I mention all this, because I fully realize that I haven't been quite reliable with my projects the last 10 years, and wanted to make sure ya knew I was still creating, just not writing right now.

And, with that, I should get back to it.

I had myself a real block where color art was concerned.  And I think I'm finally getting past it.  Because I'm really really really really happy with this last piece of fanart I've done.

I hope you all enjoy it.  You can see it on DEVIANT ART or my TUMBLR page.

Hope you're all having a wonderful day!


NEW ART -- Yeah, didn't wait til tomorrow.

I figured, it's all done.  Why wait 8 hours?

So here ya go, UNITY pages three and four, of my six page, short story.
You can also see them on my Tumblr page, and my Deviant Art page.

I hope you're all having a fantastic weekend.  Mine's doing pretty good.  :)

New Art! (With another one tomorrow!)

Yay!  I colored it!  And I likes it!  So here!  You can see it too!
Deviant Art -- Archangel Michael.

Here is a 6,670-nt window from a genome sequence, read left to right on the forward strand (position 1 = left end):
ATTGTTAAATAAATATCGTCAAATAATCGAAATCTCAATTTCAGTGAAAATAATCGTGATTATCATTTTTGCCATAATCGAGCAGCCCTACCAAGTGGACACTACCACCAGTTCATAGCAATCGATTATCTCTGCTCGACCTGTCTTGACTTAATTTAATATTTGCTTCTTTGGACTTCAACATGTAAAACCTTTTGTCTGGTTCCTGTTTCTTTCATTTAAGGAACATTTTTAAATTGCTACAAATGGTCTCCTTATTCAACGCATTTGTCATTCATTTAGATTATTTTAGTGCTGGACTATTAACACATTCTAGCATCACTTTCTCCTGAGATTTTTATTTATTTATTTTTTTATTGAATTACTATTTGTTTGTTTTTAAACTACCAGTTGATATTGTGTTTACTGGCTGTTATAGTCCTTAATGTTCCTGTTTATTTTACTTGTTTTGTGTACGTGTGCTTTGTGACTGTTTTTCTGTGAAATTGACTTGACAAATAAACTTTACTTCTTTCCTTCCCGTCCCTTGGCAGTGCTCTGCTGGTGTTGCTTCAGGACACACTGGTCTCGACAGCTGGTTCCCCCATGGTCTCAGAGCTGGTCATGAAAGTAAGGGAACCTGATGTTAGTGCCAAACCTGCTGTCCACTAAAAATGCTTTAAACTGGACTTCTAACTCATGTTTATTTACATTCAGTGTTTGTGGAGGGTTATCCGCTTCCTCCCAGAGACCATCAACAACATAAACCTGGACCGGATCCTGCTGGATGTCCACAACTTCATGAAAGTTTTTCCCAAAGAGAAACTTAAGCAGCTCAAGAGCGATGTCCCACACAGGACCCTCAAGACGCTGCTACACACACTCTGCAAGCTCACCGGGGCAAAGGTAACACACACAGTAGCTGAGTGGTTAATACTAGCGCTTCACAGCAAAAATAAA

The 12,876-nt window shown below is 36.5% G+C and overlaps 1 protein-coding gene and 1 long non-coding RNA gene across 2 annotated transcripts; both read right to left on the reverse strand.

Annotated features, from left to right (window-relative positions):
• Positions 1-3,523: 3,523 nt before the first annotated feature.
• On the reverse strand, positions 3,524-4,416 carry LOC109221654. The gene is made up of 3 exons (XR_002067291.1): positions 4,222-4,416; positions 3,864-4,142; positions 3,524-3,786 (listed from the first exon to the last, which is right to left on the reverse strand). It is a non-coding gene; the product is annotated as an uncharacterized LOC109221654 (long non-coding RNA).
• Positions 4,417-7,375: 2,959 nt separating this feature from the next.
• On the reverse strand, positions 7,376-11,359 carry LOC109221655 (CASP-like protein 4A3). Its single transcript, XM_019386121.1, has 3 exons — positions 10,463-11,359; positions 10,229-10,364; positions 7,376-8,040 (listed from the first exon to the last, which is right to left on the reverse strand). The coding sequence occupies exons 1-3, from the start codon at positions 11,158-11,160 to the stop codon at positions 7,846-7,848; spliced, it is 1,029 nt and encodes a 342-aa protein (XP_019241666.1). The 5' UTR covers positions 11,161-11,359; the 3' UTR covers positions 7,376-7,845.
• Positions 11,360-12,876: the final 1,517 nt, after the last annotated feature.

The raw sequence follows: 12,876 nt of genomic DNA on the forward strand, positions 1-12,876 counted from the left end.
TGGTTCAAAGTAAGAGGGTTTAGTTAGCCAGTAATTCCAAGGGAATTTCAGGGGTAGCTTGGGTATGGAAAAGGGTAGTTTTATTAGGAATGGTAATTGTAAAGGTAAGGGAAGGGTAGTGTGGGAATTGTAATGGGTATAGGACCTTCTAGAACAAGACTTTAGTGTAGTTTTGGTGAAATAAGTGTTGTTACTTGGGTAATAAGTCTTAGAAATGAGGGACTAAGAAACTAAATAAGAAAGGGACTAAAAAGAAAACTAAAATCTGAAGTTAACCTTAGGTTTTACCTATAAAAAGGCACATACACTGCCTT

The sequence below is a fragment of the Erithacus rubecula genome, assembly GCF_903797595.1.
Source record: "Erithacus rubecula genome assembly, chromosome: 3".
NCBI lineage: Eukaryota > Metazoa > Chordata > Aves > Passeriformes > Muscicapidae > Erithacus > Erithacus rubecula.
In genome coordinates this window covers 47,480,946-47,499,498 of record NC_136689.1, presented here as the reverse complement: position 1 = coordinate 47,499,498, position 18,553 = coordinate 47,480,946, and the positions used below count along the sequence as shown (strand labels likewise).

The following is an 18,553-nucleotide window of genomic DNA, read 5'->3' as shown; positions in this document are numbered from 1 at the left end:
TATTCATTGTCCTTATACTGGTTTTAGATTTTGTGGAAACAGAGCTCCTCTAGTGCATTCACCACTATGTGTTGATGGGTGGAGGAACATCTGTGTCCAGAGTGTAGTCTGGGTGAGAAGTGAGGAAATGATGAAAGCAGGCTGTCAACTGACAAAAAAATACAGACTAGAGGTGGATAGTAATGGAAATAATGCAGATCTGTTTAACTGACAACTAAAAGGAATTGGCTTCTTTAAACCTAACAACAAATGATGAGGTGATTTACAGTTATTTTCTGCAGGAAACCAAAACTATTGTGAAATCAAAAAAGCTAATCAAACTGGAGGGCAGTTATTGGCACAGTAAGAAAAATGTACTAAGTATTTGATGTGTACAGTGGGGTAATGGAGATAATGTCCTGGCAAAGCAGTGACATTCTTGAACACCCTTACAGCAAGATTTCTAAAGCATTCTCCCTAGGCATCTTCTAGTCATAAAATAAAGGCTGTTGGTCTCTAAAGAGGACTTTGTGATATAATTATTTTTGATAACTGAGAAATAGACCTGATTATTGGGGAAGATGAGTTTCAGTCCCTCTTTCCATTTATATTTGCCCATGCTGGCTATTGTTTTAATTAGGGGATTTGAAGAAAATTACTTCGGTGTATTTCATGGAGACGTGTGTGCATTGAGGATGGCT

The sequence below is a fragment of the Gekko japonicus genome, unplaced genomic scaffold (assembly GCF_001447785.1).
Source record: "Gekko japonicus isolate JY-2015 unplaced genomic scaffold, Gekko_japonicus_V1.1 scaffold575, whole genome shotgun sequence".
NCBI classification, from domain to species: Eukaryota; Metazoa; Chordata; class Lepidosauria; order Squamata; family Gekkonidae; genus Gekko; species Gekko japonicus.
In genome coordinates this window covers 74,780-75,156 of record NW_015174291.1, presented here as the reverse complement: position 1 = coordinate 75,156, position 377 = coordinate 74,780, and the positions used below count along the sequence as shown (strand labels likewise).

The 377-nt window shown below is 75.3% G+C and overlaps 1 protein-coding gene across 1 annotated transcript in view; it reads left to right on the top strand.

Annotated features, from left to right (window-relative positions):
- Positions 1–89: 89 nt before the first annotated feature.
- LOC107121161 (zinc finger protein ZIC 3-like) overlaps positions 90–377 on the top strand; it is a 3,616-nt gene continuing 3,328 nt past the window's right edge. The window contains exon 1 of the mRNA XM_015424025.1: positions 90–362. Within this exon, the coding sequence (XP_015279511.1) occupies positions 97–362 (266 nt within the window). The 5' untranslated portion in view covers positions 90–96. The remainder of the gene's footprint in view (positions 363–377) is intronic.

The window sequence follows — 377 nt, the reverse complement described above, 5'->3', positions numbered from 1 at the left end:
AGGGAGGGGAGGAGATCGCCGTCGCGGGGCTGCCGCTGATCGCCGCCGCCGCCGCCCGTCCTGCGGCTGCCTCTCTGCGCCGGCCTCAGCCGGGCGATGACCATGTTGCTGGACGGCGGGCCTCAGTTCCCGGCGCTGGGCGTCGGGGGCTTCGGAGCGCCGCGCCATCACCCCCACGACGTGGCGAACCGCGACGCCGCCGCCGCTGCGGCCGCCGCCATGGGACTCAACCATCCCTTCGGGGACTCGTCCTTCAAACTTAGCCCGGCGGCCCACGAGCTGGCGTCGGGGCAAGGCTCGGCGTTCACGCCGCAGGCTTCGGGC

Tumblr -- Same!

Hope you're all having a fantastic night.

Tomorrow --  2 more pages of UNITY!!


Kinda New Art.

This is just what's lurking on my SAI Art Tool today.  I've done several color drawings this week, as well as finishing up my two UNITY pages that'll be up on Sunday... but often my coloring goes astray.  And so you'll never get to see them....

But I have High Hopes for this one.  And he's an Angel.  So much fun.  :)  Wish me luck...


Sandoval was a scary guy.  And not just because he ran the Mexican Mafia in our area.  Though I expect that would be enough for most people.   But no, there was more to it than that, and it lay in the way he smiled.